A meeting was soon convened of all nearby van samitis (Joint Forest Management Committees) that had all become defunct due to minimal activity from the forest department in the last few decades. The first meeting was not well-attended. Gradually, most of them came onboard and agreed to protect forest patches adjoining their villages in return for the promise for livelihood opportunities. A beginning was made. The forest department took up a number of initiatives for generating employment. These included afforestation work, soil moisture conservation, beekeeping training and distribution of kits, bamboo craft training, construction of check dams etc.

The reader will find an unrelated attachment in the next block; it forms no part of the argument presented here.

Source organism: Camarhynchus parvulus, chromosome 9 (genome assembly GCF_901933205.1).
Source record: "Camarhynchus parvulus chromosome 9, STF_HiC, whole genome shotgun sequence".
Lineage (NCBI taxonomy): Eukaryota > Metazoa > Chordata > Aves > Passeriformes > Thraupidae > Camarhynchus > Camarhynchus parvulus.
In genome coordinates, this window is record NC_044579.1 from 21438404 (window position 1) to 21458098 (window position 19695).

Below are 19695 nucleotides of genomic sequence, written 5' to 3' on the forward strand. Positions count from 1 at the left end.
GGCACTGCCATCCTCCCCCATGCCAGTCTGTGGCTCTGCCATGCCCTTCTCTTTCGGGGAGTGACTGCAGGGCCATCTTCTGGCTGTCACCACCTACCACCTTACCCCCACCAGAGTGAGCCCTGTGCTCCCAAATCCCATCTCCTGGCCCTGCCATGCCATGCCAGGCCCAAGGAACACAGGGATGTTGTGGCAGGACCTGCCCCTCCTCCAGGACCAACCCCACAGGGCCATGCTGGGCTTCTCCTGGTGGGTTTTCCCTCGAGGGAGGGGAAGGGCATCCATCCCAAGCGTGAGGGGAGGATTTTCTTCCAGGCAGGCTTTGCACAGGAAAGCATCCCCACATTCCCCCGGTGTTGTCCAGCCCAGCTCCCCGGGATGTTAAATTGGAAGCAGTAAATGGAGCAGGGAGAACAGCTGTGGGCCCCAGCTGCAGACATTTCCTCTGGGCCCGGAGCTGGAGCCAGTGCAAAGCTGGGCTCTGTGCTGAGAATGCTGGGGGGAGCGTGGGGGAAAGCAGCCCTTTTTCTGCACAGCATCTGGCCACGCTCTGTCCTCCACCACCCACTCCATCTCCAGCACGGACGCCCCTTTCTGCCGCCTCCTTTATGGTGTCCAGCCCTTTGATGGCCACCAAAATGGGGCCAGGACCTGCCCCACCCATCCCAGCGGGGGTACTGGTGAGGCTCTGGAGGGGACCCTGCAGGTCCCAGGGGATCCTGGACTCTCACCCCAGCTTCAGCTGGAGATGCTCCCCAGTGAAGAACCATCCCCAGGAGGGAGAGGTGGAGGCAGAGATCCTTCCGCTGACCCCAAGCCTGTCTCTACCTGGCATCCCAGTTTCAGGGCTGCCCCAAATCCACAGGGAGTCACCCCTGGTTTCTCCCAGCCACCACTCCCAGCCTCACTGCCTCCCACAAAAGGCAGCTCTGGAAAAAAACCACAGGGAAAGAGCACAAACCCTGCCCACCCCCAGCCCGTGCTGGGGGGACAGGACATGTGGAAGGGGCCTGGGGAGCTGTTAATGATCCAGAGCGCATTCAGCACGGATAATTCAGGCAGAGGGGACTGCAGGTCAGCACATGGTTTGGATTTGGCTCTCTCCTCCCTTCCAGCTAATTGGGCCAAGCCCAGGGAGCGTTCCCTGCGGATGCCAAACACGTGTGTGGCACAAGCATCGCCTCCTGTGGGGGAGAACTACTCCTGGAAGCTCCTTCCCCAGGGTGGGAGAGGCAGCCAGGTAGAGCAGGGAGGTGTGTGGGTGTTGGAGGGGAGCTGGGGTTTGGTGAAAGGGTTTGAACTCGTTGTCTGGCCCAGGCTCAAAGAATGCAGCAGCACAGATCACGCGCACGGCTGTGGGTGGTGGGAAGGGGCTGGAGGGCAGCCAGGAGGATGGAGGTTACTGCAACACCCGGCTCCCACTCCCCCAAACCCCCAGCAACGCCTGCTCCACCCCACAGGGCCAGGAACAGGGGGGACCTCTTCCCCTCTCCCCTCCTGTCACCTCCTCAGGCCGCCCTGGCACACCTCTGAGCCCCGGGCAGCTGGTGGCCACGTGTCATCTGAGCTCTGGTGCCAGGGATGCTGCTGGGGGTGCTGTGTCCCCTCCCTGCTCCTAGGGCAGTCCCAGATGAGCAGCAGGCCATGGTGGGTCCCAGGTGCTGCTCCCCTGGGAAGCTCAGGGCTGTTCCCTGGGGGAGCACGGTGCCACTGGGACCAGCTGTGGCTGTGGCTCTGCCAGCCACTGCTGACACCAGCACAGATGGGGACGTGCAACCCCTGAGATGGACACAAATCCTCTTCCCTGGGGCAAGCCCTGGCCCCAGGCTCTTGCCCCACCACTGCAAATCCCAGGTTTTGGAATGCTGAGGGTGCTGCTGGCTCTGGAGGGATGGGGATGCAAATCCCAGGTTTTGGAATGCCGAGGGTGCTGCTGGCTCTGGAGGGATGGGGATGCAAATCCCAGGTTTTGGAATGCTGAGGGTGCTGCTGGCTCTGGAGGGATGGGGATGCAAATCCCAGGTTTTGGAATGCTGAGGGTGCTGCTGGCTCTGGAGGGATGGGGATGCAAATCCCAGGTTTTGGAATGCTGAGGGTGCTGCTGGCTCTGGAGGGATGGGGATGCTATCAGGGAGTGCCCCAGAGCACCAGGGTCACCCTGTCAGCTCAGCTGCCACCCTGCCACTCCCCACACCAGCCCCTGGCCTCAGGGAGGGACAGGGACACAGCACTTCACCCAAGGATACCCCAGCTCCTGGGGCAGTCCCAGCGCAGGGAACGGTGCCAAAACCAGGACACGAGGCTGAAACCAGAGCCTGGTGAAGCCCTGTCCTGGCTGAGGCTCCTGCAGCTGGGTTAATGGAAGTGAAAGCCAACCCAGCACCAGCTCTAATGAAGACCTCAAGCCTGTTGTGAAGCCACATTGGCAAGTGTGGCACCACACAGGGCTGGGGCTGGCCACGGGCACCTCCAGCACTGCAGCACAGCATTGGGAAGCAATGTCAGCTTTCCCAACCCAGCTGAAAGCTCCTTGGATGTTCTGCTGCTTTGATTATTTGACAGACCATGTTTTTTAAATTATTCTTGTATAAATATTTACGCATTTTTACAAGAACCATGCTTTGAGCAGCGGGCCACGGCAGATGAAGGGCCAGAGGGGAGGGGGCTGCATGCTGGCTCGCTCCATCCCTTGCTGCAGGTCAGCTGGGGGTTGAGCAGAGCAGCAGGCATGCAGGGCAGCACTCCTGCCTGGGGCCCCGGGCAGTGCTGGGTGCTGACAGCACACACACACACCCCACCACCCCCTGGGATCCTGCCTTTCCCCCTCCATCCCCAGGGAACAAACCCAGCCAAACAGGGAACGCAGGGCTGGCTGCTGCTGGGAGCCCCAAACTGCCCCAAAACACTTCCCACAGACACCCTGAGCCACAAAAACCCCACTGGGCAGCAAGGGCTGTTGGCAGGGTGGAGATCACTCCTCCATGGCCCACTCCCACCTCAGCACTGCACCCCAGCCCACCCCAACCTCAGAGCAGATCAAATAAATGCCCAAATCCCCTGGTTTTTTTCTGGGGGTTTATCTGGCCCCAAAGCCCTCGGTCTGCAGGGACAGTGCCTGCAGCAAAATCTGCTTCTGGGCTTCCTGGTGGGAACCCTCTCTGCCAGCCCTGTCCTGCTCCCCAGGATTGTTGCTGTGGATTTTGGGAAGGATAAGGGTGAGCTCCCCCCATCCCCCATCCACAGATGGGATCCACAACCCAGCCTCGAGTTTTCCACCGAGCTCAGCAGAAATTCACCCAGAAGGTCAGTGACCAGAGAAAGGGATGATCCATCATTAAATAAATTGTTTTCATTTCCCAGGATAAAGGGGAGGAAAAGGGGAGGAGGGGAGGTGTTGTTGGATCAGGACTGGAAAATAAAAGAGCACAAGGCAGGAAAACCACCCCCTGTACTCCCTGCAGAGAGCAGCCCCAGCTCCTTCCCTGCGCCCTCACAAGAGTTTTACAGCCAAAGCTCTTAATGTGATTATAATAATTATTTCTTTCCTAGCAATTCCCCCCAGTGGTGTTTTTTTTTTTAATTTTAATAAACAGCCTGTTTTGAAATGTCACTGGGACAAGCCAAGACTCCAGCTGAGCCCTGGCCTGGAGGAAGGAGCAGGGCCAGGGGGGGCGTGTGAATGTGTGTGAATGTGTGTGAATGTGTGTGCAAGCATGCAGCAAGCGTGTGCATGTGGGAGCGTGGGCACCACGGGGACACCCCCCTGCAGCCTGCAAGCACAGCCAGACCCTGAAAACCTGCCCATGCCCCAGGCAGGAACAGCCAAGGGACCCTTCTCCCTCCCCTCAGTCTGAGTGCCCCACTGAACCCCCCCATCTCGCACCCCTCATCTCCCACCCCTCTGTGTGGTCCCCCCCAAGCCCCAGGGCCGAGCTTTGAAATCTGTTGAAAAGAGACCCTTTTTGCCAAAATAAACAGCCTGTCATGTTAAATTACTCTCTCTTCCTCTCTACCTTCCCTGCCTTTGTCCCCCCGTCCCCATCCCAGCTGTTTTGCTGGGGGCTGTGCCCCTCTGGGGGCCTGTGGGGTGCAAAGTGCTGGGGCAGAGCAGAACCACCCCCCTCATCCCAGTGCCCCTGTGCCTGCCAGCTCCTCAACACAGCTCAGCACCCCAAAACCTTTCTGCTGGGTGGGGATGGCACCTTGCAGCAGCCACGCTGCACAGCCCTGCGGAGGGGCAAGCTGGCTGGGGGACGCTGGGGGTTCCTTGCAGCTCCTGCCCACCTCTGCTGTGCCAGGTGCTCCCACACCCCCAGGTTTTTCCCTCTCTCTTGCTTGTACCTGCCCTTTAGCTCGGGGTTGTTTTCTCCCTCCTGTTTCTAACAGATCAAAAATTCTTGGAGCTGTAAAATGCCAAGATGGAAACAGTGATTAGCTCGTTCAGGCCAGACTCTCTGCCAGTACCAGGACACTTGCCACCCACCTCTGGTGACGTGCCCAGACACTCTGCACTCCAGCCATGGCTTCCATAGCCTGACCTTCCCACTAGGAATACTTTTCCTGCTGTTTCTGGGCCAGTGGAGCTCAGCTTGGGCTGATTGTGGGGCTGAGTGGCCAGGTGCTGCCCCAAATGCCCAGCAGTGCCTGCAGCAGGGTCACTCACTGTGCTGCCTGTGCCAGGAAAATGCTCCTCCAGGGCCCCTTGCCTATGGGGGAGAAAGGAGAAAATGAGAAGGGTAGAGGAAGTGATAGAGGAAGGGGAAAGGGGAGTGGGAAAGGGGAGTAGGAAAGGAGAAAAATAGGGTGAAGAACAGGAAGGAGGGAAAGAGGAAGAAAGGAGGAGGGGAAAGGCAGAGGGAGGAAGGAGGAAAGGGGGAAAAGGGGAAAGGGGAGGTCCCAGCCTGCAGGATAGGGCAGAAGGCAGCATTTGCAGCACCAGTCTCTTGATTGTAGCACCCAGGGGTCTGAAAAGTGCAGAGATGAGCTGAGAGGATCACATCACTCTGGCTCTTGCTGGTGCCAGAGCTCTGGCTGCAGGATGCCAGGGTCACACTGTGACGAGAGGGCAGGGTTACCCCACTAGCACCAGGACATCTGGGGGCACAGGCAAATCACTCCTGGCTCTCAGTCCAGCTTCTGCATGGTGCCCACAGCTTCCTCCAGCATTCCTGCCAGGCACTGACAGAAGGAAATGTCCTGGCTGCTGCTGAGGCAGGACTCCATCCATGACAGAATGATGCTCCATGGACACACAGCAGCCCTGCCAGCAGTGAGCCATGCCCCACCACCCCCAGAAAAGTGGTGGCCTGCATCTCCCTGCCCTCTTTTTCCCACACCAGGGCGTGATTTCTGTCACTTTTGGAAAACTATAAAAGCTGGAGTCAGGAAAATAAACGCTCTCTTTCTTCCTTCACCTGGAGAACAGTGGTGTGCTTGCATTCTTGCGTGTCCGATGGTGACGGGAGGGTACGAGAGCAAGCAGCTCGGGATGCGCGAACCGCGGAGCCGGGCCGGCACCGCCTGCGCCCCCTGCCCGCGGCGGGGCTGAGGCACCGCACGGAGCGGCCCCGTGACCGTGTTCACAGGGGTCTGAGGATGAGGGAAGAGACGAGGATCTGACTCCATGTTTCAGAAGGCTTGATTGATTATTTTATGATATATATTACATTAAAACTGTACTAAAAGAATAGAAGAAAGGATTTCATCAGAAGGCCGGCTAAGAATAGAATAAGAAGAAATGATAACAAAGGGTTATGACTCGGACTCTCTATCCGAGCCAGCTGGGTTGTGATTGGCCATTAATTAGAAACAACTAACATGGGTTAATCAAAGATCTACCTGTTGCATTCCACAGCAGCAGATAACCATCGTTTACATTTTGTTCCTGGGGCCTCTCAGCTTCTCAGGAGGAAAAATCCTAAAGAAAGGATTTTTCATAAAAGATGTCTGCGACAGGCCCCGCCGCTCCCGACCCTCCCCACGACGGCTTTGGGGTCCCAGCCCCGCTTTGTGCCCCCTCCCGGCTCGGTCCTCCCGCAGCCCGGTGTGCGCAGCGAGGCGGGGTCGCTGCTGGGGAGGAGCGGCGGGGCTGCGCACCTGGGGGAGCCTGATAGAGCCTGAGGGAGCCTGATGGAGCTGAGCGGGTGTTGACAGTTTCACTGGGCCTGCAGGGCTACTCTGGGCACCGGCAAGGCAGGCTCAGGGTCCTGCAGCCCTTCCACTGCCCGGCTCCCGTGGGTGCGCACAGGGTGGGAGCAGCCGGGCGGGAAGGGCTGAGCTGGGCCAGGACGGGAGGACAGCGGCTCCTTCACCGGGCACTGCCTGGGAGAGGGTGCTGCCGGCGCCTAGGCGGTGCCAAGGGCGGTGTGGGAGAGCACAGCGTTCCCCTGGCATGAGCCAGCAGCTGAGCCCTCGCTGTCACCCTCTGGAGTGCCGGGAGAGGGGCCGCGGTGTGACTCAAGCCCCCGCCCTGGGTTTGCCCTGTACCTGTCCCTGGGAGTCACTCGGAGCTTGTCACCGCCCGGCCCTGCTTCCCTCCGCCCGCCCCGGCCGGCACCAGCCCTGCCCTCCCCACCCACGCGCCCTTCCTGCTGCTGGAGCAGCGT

It was, however, felt that all the above activities would be insignificant and futile without a sustainable activity that could address both forest management and bring a socio-economic impact of bigger proportion. The idea of Namodag ecotourism emerged from this necessity. The model of this ecotourism was based on JFMC members managing every activity from entry to exit of tourists. A nominal fee was charged from every tourist and, in lieu of that, members of van samiti provided facilities which included parking, cleaning of fall, trekking, guide, sitting sheds etc. Many shops / dhabas have come up in nearby areas. Banning of plastic plates has surged demand for sal plates from nearby villages. Active support from district administration and engagement of local villagers ensured direct livelihood to at least 25 people on a regular basis. There has been an increased patrolling by forest department based on inputs from JFMC members to nab offenders involved in illegal timber trade. This compelled people involved in illegal timber trade to shift to other activities. Started in 2017, the registered count of tourists visiting here has crossed 2.5 lakhs since its inception, generating enough resources for the local community to not only support remuneration to people engaged there but also to have a corpus fund for infrastructure enhancement. During peak days, the number of visitors reaches as high as 10,000. Popularity of this place has generated enough buzz to attract tourists from nearby states and foreign countries.